Congratulations! You’re at a point in your life where you have settled down and you’re enjoying watching your family grow and change. While it’s true that there are many things that you need to see to when it comes to your growing family, it’s critical that you never overlook the importance of putting together a comprehensive estate plan which will care for your young family if the unexpected were to happen and you or your spouse were no longer here to care for your loved ones.
3 Things to Remember When Setting Up an Estate Plan for Your Young Family
There are several important decisions that you will need to make when putting together an estate plan for your young family. Here are a few details that you and your significant other should consider and that your estate planning attorney should review with you:
- Naming a successor executor or trustee
One of the important nominations that you will make in your Last Will & Testament is an executor. Also, if you have young children, there is a high likelihood that you will also establish a testamentary trust in your Last Will & Testament which will set out terms for the inheritance for your children. For your final wishes to play out accordingly, you will need to appoint an executor and a trustee. While you will probably name your significant other to this role, what happens if he or she is unable to carry out these responsibilities for any reason? Choosing a success executor and trustee will give you the peace of mind of knowing that there will be someone to oversee your estate if your spouse is unable to for any reason.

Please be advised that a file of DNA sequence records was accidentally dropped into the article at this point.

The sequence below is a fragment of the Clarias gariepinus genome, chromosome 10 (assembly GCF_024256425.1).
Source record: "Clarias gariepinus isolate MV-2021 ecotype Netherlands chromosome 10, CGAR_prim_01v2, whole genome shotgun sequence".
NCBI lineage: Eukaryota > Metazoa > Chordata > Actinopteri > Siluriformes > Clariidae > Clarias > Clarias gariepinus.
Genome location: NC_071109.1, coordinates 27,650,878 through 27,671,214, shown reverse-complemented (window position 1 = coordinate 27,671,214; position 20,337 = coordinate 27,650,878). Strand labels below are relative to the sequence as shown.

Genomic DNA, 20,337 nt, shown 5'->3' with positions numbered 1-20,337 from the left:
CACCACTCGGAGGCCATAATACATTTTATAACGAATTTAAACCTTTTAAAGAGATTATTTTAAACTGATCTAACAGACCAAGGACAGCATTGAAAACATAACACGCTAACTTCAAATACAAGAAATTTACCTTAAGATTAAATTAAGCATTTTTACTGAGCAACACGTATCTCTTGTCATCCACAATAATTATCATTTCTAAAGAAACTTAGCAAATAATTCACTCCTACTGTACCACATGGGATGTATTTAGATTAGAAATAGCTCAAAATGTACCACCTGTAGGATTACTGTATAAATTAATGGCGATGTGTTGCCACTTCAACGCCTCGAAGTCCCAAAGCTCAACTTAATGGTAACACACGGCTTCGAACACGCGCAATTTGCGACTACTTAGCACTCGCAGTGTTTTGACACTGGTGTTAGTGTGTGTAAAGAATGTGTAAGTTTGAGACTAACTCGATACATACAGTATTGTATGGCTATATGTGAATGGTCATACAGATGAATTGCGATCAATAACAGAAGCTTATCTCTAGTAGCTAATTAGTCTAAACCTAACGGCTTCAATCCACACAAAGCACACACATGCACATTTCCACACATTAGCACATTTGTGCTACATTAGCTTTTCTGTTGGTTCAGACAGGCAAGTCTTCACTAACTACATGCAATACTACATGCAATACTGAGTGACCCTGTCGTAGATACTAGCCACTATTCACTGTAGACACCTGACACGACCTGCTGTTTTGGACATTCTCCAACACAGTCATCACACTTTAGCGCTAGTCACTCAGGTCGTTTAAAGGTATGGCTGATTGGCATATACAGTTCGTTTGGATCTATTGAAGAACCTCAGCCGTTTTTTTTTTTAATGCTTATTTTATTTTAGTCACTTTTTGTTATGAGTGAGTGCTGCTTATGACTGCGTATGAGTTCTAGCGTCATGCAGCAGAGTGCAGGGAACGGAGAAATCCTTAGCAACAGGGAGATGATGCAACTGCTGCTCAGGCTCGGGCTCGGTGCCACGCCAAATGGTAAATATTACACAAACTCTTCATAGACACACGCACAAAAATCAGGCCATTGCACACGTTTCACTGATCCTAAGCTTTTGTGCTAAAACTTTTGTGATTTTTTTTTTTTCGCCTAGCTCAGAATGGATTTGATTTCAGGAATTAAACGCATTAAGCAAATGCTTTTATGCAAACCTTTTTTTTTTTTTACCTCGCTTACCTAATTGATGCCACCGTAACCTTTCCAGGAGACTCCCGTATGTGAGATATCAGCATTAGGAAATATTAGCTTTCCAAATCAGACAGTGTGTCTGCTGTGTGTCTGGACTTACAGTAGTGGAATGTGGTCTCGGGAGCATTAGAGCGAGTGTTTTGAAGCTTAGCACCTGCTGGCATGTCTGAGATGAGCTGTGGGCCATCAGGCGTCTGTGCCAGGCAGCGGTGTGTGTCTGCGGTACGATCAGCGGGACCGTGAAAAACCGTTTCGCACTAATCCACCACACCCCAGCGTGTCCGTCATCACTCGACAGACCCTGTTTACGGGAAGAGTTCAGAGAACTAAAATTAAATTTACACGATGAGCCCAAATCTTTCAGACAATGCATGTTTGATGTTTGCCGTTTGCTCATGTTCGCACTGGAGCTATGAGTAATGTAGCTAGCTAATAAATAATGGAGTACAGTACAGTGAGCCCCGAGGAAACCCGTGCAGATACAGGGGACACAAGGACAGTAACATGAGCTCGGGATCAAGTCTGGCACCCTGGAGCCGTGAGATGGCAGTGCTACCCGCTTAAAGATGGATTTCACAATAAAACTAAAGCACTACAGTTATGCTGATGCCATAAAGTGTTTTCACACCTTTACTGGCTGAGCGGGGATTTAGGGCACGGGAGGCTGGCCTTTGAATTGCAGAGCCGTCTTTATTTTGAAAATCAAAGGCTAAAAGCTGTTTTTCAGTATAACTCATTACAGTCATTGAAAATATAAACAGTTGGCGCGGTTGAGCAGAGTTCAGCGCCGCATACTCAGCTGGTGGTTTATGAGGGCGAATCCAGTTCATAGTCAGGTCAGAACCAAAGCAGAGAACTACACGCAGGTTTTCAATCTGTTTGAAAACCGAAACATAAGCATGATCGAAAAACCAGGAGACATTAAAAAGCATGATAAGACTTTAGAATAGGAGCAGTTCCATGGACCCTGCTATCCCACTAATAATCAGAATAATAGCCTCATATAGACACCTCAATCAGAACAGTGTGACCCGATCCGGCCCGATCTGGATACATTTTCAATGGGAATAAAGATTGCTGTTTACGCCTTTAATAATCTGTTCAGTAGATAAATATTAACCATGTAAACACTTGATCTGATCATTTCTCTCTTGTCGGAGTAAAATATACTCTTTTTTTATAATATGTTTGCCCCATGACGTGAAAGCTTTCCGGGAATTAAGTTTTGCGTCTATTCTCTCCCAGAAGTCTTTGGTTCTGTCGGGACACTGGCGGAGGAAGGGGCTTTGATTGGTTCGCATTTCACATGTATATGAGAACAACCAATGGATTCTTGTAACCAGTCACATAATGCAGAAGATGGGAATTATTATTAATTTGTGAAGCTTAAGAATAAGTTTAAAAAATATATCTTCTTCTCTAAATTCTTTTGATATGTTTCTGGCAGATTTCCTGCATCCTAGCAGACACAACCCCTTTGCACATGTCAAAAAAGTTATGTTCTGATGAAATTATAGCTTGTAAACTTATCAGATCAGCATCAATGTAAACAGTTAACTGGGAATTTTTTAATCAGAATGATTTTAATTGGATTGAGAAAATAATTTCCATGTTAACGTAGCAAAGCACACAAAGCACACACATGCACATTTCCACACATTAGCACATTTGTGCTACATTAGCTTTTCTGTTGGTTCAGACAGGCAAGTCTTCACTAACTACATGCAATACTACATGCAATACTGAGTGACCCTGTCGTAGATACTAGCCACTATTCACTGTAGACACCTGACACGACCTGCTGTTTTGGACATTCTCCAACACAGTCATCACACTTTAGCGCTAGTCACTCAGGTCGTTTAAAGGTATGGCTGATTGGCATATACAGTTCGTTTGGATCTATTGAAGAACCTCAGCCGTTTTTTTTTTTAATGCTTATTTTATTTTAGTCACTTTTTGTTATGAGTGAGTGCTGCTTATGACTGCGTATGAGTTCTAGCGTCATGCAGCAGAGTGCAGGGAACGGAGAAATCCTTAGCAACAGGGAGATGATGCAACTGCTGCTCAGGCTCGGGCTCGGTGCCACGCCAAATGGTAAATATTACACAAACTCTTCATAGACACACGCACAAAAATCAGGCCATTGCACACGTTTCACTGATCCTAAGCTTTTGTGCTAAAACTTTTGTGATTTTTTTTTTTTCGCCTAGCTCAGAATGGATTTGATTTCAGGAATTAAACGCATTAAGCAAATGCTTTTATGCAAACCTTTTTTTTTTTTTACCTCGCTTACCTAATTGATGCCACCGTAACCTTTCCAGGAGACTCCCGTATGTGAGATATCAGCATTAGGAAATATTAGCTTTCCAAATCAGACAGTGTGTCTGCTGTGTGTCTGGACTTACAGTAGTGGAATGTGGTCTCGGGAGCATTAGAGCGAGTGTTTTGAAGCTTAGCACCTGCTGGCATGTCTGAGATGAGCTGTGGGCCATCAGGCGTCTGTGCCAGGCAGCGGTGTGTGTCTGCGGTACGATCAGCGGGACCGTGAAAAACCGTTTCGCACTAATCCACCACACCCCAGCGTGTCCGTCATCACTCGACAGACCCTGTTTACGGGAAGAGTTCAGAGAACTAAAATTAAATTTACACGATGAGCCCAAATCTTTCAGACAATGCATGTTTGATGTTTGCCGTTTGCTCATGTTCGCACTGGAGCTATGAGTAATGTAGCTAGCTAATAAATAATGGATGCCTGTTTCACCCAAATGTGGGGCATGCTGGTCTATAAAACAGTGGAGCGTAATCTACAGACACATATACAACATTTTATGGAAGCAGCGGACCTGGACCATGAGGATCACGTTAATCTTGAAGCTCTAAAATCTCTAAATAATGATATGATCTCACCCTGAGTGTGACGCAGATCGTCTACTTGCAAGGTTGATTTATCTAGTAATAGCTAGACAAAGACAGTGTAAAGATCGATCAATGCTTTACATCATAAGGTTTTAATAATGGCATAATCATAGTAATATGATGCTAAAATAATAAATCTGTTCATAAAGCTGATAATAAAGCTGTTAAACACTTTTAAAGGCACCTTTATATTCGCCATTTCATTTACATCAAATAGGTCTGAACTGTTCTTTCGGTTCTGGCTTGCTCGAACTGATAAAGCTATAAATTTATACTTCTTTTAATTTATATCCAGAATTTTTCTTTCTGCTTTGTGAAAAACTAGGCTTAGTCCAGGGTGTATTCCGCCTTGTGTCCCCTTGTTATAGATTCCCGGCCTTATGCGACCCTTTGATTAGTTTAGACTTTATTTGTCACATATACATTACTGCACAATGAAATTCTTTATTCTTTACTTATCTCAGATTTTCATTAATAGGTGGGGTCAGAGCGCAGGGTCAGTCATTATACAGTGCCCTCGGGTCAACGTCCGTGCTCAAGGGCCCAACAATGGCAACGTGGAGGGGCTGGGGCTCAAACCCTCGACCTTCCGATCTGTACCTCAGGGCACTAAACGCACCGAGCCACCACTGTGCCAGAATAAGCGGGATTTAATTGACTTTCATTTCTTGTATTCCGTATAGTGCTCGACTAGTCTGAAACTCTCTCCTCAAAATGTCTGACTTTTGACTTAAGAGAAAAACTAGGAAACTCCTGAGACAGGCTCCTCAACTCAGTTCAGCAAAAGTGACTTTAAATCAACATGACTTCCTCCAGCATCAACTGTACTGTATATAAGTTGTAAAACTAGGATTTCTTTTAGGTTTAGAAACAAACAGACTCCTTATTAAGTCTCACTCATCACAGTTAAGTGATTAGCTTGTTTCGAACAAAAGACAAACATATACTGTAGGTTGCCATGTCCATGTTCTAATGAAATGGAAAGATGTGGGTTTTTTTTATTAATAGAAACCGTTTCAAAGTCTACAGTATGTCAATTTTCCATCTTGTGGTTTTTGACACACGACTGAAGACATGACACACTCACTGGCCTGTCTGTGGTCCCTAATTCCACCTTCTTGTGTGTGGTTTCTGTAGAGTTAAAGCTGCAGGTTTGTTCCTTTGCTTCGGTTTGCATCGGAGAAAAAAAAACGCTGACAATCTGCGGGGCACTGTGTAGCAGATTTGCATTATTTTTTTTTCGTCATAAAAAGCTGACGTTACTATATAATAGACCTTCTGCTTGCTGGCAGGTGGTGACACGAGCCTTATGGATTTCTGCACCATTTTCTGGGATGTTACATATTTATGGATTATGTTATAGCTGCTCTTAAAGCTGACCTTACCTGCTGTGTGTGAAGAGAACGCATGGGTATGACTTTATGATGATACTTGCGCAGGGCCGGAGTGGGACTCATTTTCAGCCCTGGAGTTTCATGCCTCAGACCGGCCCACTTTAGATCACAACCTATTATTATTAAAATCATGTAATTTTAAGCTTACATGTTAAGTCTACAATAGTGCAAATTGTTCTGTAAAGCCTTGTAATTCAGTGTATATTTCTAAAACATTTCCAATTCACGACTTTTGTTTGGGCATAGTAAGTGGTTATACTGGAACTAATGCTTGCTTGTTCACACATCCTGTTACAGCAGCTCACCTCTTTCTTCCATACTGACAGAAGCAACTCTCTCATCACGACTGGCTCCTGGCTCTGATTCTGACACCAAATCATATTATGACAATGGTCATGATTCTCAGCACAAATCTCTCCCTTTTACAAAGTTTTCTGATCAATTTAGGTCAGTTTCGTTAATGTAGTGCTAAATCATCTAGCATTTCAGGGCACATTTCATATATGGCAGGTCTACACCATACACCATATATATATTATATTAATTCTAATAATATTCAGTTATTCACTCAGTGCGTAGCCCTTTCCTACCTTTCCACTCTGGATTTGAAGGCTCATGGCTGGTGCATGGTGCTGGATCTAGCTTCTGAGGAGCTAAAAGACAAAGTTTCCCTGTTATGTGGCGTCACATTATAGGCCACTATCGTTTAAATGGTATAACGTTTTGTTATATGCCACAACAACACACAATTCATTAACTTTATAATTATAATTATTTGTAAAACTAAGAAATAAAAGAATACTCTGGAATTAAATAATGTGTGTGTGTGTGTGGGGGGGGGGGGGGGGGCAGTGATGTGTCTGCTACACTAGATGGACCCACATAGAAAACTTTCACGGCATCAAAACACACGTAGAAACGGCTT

- Appointing a guardian
In line with naming a succession executor or trustee, it would be remiss not to plan for a world where you and your spouse may not be here to care for young children. If an alternate guardian is not named in your estate planning documents, then the courts will need to intervene to name a guardian for your child(ren) which is typically not something that any parent wants.
- Ensuring that you have the proper trust parameters in your estate planning documents
Although selecting a trustee who can carry out the details that are in your trust, it’s imperative that you establish a trust that will ensure that your child is well taken care of if something were to happen to you or your spouse. In most cases, parents will not want assets distributed directly to their child, especially when they are young. Therefore, it’s key that you partner with an experienced estate planning attorney who will help you to put the proper wording in place to ensure that your heirs receive their inheritance around a timeframe that you feel comfortable with. This could include receiving one distribution at a certain age or it could mean that you set up several different distributions in certain percentages at certain ages. There are several factors that need to be taken into consideration when making this decision which is why it’s something that should always be discussed not only with your spouse and family but also with your estate planning attorney.
Let Us Help You Plan for Your Young Family
Our estate planning attorneys are well versed in assisting clients from all walks of life. Whether you’re planning for young children or planning for the inheritance of young grandchildren, you can take comfort in the fact that we will help you put all of the pieces of this complicated puzzle together with you. Get in touch with us today to learn more about your estate planning options.